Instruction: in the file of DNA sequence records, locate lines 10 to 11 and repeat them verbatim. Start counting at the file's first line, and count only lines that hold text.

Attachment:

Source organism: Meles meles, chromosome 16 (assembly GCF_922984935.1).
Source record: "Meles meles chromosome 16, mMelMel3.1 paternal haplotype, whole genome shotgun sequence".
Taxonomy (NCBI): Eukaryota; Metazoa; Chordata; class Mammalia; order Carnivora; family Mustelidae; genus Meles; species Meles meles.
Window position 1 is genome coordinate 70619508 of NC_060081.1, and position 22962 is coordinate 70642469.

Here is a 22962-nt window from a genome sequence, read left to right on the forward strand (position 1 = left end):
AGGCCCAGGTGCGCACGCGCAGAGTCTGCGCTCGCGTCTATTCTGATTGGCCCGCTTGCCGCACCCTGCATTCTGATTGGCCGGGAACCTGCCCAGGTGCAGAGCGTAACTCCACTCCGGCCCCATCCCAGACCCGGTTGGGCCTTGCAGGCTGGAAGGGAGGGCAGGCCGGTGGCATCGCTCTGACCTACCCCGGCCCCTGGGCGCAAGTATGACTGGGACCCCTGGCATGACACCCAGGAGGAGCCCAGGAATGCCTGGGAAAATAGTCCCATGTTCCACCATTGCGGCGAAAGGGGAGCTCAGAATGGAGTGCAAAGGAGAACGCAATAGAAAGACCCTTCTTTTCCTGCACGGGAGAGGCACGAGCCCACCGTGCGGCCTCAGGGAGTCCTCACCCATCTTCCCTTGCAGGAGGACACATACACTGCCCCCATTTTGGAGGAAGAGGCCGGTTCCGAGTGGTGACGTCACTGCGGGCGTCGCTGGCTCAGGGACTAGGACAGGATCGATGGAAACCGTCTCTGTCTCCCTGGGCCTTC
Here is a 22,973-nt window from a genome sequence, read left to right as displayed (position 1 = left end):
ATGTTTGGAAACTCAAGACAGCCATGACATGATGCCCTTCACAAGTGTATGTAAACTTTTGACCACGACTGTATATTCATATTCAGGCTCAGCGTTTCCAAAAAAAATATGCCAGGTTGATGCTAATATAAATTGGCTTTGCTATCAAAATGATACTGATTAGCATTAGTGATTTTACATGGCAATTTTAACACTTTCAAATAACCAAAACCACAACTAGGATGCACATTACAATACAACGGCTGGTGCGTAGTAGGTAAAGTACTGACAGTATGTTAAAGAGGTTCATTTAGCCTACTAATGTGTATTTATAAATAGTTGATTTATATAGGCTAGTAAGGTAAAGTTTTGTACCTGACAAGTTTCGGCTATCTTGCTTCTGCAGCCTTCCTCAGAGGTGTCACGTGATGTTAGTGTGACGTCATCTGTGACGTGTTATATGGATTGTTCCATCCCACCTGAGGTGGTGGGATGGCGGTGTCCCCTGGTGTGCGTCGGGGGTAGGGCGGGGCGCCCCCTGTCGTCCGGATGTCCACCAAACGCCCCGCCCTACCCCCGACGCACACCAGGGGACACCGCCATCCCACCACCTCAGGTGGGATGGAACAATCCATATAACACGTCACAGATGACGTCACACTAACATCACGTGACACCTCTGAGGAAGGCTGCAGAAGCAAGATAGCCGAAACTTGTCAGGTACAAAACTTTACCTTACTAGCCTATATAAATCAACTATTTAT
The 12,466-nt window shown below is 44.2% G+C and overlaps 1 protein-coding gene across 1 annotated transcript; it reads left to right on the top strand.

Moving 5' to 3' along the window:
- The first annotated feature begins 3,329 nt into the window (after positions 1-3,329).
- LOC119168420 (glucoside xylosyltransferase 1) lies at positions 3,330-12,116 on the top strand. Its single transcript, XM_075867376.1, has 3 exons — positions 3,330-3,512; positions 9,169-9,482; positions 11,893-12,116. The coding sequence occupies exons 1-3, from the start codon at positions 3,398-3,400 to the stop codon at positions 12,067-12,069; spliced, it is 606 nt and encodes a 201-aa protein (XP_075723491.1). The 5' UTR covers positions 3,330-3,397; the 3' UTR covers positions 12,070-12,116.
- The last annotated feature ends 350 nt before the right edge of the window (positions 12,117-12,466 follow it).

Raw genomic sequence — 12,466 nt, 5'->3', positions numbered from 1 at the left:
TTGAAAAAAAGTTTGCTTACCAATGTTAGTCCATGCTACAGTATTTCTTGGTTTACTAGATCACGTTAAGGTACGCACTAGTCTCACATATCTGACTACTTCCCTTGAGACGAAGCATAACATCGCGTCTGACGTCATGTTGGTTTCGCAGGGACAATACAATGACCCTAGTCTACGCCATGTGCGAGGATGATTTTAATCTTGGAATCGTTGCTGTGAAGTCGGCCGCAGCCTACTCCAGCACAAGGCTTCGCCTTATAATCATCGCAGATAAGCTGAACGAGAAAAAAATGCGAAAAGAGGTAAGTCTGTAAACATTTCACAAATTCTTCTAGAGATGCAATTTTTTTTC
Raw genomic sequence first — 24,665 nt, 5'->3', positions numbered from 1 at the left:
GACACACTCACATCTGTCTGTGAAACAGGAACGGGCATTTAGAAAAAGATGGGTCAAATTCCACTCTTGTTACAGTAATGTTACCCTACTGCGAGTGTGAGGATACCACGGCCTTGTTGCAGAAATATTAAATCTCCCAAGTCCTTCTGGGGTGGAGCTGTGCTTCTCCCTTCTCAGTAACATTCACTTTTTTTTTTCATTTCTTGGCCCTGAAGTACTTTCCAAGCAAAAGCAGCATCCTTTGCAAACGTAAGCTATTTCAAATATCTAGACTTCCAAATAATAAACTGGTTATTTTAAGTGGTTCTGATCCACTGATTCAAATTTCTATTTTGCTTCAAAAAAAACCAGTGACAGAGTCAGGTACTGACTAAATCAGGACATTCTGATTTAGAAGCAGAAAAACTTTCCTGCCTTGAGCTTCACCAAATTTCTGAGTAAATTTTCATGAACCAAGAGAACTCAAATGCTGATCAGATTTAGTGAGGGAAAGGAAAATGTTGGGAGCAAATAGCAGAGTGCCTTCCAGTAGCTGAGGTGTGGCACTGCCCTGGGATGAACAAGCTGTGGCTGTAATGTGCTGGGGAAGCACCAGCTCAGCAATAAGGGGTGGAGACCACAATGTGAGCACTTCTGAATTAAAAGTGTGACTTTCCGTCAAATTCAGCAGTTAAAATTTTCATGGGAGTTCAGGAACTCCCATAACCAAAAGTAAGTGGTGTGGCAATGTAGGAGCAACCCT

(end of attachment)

Moving 5' to 3' along the window:
- The first annotated feature begins 3,329 nt into the window (after positions 1-3,329).